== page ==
Rupert Goodwins' Diary

Wednesday 09/05/2001In a scene from a thousand Japanese anime death scenes, the monster robot is near to death. No longer smashing cities beneath its giant metal feet, it crouches on all fours amid the ruined city, lifting its robot fist into the rain-lashed sky and unleashing one final bellow of defiance before its final collapse.

Wednesday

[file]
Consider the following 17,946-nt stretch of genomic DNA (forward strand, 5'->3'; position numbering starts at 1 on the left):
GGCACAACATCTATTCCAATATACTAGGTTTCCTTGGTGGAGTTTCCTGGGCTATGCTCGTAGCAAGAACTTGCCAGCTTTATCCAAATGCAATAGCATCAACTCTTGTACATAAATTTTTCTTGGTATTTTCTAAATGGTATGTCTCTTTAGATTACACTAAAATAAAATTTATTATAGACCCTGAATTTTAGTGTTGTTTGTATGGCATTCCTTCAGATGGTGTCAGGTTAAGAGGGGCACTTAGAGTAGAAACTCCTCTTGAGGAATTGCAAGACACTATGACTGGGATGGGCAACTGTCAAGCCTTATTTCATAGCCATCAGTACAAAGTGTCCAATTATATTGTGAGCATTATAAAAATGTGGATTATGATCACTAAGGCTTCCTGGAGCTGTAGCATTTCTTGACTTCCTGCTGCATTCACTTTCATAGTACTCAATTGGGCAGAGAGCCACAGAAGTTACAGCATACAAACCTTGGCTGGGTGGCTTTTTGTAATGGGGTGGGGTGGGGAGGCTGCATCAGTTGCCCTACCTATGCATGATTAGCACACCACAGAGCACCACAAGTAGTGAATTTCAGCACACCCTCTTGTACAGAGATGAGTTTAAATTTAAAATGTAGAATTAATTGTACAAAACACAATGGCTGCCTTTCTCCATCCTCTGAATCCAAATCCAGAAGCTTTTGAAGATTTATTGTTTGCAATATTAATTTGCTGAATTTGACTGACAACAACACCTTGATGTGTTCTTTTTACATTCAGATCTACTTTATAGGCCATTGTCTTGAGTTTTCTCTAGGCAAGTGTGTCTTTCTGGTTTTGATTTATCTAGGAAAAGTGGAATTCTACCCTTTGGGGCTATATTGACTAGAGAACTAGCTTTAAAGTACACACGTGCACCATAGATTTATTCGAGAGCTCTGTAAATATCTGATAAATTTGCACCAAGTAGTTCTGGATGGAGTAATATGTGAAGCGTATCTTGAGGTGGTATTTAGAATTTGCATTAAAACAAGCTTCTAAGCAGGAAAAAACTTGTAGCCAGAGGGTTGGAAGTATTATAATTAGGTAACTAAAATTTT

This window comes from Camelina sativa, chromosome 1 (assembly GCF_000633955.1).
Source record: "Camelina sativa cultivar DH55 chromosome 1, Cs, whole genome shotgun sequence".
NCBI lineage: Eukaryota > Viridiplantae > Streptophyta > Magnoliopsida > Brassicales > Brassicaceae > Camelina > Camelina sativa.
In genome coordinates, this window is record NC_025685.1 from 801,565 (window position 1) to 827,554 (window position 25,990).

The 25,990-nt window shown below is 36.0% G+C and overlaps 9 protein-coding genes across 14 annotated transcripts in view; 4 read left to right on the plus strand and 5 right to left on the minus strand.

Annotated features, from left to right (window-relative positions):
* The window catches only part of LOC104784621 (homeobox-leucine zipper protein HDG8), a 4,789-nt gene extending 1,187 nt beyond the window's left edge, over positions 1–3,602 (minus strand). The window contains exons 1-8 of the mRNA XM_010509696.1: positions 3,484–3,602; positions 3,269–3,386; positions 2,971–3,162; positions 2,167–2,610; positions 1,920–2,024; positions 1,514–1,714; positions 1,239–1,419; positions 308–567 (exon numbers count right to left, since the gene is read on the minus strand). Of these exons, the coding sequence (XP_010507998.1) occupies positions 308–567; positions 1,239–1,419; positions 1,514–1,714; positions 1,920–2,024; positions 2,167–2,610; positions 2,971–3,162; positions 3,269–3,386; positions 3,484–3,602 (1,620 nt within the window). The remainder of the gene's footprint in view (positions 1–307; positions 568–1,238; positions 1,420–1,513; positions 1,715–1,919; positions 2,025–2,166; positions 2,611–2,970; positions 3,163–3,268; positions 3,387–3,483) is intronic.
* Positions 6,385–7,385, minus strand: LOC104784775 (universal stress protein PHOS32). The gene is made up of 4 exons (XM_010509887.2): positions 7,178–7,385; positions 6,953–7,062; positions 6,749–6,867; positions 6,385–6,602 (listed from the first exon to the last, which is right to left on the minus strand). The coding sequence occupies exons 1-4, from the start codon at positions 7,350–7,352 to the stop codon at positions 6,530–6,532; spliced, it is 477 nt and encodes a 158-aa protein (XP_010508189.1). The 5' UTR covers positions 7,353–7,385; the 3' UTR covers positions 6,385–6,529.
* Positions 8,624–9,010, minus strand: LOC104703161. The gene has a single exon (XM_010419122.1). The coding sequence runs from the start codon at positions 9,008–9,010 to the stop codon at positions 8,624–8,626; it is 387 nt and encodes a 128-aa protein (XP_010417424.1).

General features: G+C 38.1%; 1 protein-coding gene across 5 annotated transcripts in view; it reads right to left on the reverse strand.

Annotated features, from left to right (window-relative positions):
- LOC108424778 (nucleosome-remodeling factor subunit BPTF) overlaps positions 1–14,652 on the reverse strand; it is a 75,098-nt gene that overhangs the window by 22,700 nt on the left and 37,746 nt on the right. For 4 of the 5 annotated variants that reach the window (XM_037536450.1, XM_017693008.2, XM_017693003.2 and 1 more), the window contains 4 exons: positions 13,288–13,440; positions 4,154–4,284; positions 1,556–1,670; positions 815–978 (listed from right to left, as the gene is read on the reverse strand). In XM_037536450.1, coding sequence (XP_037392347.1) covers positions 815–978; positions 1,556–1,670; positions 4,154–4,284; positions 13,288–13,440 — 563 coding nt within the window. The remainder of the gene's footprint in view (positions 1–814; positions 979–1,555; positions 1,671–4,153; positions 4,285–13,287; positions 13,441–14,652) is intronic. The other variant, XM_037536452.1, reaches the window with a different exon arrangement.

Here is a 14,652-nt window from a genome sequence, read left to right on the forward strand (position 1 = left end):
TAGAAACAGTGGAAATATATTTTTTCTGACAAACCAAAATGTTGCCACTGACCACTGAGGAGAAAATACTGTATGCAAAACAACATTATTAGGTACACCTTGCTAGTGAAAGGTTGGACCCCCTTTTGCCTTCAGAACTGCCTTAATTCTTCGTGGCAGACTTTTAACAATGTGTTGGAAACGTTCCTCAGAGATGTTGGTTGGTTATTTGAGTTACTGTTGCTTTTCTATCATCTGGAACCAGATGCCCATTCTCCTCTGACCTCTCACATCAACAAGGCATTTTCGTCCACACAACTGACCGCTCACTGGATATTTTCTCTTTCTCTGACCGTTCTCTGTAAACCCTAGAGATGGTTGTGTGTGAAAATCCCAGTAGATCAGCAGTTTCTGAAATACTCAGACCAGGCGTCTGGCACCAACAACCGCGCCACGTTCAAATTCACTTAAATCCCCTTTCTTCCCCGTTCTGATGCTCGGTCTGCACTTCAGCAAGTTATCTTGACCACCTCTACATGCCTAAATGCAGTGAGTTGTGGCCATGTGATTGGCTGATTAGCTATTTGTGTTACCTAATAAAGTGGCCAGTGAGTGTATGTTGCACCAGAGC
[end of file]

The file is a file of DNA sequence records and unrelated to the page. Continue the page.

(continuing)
09/05/2001 In a scene from a thousand Japanese anime death scenes, the monster robot is near to death. No longer smashing cities beneath its giant metal feet, it crouches on all fours amid the ruined city, lifting its robot fist into the rain-lashed sky and unleashing one final bellow of defiance before its final collapse. Yes, Napster has certainly seen better days. Slashed by a thousand filters, the mutant giant that once threatened empires is looking as up-to-date as a microscooter. And where are the clones? I poke around some of the usual suspects: servers are clogged, the software is sluggish and the few tracks I try to find are nowhere to be seen. I ask around, cautiously bringing up the subject with those lowlife thieving scum of my acquaintance who I know to have sampled the illicit delights of peer-to-peer file sharing. They seem curiously unmoved -- but when I check their hard disks, I see they've downloaded more gigabytes over the past month than they can listen to all year. Like sleek Burmese pythons, they settle down for a long snooze while digesting the enormous musical pig that distends their virtual bellies. And those bellies -- if you'll excuse my metaphors getting mixed -- is where the next Napster will grow. The moment a decent serverless peer-to-peer piece of software turns up, it'll find a rich environment with millions of files ready to move. Napster's already created that, and nobody's going to be deleting anything the while. The monster robot will be back.